Vision Behind the Complex

TCNJ is primarily an undergraduate institution with approximately 6,500 full-time undergraduates and 350 full-time graduate students. The college uses a teacher-scholar model, meaning faculty are master teachers, have a serious scholarship and research program, and most importantly, integrate all three. Fifteen years ago, the college underwent an “academic transformation” in which it adopted a new faculty workload system, providing in-load credit for research/scholarship and for mentoring undergraduates in research and design.

“This project helps us bring the teacher-scholar model to fruition by allowing deep engagement of our undergraduates in the research of faculty members, and also bringing that research into the classroom for our students,” says Schreiner. “For us, research is a pedagogy, and it is an effective way to motivate deep learning. We shifted the faculty’s workload, so we have to make sure the facilities provide the requisite functionality.”

The STEM Complex grew from a need to provide more space to house the labs and equipment necessary to conduct a wide array of research and instruction, as well as a need for connectivity among all of the buildings and disciplines. The buildings in the complex are contiguous, making it convenient for students and faculty to collaborate and move between spaces. 

The need to address space constraints and to provide modern facilities with top-notch labs and technology is important to TCNJ, which is a highly selective institution, admitting fewer than 50 percent of applicants. Since the STEM Building opened, the college has allowed a “modest increase” in enrollment in some science and engineering disciplines. The previous space constraints were particularly evident in the departments of biomedical engineering, civil engineering, mechanical engineering, computer science, mathematics, and chemistry, where students often sat in the corridors to complete their research write-up work.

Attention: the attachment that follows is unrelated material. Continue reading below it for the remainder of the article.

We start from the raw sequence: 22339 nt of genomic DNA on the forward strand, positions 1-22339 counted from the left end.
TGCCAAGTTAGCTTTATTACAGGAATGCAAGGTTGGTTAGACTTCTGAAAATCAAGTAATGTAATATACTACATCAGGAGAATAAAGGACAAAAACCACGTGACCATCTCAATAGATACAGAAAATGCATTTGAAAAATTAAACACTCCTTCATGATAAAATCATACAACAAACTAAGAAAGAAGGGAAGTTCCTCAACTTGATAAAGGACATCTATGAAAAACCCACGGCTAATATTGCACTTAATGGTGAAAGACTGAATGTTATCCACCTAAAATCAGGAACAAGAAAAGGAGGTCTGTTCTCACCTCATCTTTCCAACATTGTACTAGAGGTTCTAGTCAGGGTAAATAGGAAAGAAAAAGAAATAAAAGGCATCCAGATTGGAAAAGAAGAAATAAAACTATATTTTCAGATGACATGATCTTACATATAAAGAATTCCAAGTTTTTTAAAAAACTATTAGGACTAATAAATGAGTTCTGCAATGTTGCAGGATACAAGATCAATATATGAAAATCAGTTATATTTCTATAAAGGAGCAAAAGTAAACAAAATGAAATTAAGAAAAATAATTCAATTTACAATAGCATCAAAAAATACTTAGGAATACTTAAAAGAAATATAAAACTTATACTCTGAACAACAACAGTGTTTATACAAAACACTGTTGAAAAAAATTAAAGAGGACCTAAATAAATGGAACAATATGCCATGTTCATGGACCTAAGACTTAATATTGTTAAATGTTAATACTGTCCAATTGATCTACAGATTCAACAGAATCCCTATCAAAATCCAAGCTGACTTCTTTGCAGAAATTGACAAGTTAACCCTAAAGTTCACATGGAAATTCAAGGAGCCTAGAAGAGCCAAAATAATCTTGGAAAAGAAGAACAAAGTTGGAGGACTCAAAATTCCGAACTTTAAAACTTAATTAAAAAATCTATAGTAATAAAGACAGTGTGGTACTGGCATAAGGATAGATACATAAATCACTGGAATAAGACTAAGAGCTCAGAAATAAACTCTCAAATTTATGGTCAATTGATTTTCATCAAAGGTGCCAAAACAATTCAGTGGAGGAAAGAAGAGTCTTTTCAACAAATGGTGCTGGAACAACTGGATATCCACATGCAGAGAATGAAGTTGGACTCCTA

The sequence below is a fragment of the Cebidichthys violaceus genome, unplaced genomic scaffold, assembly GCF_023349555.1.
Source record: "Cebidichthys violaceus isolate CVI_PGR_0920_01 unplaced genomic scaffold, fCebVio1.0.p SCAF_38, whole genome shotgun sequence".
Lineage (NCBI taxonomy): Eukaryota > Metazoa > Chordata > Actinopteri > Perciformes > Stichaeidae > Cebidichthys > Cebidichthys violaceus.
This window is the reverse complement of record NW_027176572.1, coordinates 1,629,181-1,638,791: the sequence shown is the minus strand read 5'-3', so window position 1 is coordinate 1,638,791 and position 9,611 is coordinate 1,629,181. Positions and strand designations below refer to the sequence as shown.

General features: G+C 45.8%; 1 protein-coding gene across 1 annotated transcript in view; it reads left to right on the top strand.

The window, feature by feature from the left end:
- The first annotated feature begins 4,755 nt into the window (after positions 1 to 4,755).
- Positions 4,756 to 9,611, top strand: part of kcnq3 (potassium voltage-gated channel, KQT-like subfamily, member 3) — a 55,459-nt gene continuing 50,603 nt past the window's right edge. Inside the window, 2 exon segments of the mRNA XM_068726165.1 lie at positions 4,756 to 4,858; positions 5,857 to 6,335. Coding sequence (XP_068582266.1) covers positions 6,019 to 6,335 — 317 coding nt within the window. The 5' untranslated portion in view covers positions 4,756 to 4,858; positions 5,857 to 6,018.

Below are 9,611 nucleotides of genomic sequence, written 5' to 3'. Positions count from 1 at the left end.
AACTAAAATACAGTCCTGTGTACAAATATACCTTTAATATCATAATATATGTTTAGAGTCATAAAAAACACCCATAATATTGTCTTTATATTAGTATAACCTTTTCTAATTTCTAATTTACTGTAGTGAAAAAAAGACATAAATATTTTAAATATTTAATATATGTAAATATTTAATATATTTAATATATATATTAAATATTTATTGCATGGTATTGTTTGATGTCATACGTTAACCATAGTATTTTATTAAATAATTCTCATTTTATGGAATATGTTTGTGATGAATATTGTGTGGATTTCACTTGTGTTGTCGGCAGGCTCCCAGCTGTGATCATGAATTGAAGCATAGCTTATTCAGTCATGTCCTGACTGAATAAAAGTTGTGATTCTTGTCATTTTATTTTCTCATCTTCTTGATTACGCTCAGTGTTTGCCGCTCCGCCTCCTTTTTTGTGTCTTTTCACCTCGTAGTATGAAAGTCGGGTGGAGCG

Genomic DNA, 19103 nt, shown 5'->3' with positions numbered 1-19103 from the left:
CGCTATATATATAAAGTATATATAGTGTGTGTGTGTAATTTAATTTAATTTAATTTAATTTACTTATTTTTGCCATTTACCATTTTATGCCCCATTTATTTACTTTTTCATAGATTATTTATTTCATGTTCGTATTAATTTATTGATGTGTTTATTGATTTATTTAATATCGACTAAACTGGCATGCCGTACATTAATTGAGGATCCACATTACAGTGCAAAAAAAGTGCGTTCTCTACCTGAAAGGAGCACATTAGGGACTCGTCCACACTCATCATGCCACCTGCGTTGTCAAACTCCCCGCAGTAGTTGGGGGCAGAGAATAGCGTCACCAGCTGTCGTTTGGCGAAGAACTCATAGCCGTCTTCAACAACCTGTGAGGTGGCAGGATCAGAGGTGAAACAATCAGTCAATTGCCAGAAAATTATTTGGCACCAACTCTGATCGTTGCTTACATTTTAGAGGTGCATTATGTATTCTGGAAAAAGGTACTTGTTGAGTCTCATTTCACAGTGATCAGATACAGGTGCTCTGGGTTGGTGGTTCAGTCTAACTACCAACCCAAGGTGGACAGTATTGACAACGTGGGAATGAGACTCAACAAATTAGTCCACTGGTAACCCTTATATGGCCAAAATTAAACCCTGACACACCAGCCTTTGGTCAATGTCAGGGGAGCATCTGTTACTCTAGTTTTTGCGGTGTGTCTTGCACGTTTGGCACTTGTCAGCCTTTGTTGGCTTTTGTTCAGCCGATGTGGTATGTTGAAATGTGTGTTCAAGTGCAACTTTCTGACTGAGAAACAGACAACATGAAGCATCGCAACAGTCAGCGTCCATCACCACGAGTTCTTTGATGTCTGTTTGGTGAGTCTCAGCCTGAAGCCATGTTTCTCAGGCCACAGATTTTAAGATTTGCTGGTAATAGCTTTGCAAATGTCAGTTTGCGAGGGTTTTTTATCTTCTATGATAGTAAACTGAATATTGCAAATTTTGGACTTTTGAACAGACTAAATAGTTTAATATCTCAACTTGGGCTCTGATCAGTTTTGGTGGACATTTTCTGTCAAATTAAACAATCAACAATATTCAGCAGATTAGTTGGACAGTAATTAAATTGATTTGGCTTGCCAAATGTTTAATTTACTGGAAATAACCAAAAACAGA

Phase One: New Construction

Phase One of the project cost $75 million for construction of the STEM Building, the chemistry addition, and the forum. The cost also included the demolition of Holman Hall (a classroom/office building) and the upgrade to a campus chiller to support the additional lab space. An additional $6.5 million was spent on STEM equipment.

The two-story STEM Building—designed as a space where students are encouraged to think, design, create, and validate—is a science and engineering academic and research facility that houses the computer science, mechanical engineering, and biomedical engineering departments. The open design concept is taken literally, with exposed building systems, structural columns, beams, and cross bracing.

The building features numerous common spaces, including a 48-student classroom with flexible furniture; a computer lab; and a two-story atrium, with glass walls providing views into the Innovation Center, robotics lab, thermo-fluids lab, and the biomedical and mechanical engineering labs.